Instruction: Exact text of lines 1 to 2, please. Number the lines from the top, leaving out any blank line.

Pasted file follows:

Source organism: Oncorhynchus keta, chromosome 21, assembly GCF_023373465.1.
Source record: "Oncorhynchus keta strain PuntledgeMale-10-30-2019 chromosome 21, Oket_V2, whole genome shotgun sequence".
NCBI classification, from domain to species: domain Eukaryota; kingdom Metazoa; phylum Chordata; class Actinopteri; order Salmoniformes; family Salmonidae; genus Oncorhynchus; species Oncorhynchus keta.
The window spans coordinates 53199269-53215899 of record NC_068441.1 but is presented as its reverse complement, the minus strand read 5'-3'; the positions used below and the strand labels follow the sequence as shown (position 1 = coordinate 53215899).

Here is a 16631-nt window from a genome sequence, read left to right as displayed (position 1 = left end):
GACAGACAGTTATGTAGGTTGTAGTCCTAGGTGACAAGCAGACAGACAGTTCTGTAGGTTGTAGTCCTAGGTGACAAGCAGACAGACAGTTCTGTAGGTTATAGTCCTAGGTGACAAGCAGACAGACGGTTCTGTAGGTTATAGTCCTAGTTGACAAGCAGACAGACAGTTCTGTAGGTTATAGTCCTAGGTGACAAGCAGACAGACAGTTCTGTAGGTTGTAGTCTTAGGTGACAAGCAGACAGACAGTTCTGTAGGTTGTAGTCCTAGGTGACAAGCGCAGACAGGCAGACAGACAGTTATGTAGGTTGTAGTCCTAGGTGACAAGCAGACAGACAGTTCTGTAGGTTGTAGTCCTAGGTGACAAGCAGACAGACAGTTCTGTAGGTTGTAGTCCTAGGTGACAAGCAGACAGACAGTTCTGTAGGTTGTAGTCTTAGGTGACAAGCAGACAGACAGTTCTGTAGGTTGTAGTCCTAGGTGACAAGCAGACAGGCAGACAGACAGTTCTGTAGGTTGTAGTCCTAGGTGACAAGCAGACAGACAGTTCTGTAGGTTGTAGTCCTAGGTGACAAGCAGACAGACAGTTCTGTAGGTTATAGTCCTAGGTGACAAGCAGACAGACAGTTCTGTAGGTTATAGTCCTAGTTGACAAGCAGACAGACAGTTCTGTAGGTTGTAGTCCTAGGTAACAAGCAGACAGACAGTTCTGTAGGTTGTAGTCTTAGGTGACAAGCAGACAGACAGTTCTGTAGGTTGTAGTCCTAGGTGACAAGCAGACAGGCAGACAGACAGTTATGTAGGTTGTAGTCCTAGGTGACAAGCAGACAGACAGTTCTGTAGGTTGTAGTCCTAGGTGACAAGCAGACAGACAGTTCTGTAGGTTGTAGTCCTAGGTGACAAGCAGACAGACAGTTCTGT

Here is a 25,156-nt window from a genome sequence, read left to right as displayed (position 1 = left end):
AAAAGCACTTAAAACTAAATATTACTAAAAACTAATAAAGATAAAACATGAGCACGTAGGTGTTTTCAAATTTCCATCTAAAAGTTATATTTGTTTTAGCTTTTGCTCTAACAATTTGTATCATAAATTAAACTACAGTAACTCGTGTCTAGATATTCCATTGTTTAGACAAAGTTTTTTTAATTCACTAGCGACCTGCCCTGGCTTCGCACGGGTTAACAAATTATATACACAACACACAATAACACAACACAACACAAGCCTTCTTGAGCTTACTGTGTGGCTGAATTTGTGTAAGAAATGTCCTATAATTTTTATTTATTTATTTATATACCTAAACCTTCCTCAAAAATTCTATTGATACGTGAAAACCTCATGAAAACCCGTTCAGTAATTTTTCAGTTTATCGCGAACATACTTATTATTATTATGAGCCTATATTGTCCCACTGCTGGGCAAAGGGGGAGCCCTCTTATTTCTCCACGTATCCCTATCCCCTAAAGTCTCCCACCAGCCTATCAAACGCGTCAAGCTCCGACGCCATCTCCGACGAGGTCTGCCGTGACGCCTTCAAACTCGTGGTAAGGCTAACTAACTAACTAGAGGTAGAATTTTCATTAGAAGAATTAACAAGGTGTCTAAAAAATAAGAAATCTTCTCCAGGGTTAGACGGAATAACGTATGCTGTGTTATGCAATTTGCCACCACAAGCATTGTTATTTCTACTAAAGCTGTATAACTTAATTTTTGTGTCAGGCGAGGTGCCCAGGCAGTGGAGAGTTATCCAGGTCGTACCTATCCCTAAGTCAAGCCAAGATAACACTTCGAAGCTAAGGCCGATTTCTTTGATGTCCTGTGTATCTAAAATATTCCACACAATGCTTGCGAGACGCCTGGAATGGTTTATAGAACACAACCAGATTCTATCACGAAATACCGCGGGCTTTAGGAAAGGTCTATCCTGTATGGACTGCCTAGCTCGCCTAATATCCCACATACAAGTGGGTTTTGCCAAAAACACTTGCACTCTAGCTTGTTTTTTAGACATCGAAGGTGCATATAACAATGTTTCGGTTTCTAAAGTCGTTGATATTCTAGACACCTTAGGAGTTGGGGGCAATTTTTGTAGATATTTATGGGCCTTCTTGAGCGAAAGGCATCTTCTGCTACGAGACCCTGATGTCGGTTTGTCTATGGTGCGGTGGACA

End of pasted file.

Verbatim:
Source organism: Oncorhynchus keta, chromosome 21, assembly GCF_023373465.1.
Source record: "Oncorhynchus keta strain PuntledgeMale-10-30-2019 chromosome 21, Oket_V2, whole genome shotgun sequence".